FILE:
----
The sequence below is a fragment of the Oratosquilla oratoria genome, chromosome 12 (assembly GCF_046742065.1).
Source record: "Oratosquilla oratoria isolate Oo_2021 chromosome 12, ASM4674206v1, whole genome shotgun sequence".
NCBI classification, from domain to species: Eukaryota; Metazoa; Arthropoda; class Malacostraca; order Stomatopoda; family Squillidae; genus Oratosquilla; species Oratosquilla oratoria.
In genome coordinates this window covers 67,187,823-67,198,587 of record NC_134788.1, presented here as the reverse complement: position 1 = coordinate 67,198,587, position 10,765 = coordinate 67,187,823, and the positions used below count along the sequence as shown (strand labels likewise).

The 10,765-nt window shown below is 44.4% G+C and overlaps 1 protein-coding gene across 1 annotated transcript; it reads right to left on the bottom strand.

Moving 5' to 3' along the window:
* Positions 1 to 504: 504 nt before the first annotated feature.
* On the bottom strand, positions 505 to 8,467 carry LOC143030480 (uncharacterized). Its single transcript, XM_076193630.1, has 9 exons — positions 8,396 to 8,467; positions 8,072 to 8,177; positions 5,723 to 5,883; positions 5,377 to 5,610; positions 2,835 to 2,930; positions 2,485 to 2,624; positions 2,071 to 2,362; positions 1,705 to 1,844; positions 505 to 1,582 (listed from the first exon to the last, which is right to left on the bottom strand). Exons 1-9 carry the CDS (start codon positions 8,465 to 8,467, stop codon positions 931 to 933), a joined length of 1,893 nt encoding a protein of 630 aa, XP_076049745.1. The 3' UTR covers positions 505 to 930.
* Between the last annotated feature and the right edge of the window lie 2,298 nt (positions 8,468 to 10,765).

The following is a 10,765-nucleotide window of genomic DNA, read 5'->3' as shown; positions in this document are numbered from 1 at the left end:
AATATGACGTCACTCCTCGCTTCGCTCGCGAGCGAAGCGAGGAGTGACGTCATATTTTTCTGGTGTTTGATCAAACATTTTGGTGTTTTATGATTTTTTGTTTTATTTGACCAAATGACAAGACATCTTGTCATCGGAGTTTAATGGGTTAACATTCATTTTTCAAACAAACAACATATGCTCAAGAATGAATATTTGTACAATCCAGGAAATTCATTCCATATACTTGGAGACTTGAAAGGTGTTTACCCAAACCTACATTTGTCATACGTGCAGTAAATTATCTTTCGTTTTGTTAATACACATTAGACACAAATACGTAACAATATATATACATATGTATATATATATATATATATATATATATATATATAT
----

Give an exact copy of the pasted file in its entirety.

The sequence below is a fragment of the Oratosquilla oratoria genome, chromosome 12 (assembly GCF_046742065.1).
Source record: "Oratosquilla oratoria isolate Oo_2021 chromosome 12, ASM4674206v1, whole genome shotgun sequence".
NCBI classification, from domain to species: Eukaryota; Metazoa; Arthropoda; class Malacostraca; order Stomatopoda; family Squillidae; genus Oratosquilla; species Oratosquilla oratoria.
In genome coordinates this window covers 67,187,823-67,198,587 of record NC_134788.1, presented here as the reverse complement: position 1 = coordinate 67,198,587, position 10,765 = coordinate 67,187,823, and the positions used below count along the sequence as shown (strand labels likewise).

The 10,765-nt window shown below is 44.4% G+C and overlaps 1 protein-coding gene across 1 annotated transcript; it reads right to left on the bottom strand.

Moving 5' to 3' along the window:
* Positions 1 to 504: 504 nt before the first annotated feature.
* On the bottom strand, positions 505 to 8,467 carry LOC143030480 (uncharacterized). Its single transcript, XM_076193630.1, has 9 exons — positions 8,396 to 8,467; positions 8,072 to 8,177; positions 5,723 to 5,883; positions 5,377 to 5,610; positions 2,835 to 2,930; positions 2,485 to 2,624; positions 2,071 to 2,362; positions 1,705 to 1,844; positions 505 to 1,582 (listed from the first exon to the last, which is right to left on the bottom strand). Exons 1-9 carry the CDS (start codon positions 8,465 to 8,467, stop codon positions 931 to 933), a joined length of 1,893 nt encoding a protein of 630 aa, XP_076049745.1. The 3' UTR covers positions 505 to 930.
* Between the last annotated feature and the right edge of the window lie 2,298 nt (positions 8,468 to 10,765).

The following is a 10,765-nucleotide window of genomic DNA, read 5'->3' as shown; positions in this document are numbered from 1 at the left end:
AATATGACGTCACTCCTCGCTTCGCTCGCGAGCGAAGCGAGGAGTGACGTCATATTTTTCTGGTGTTTGATCAAACATTTTGGTGTTTTATGATTTTTTGTTTTATTTGACCAAATGACAAGACATCTTGTCATCGGAGTTTAATGGGTTAACATTCATTTTTCAAACAAACAACATATGCTCAAGAATGAATATTTGTACAATCCAGGAAATTCATTCCATATACTTGGAGACTTGAAAGGTGTTTACCCAAACCTACATTTGTCATACGTGCAGTAAATTATCTTTCGTTTTGTTAATACACATTAGACACAAATACGTAACAATATATATACATATGTATATATATATATATATATATATATATATATATAT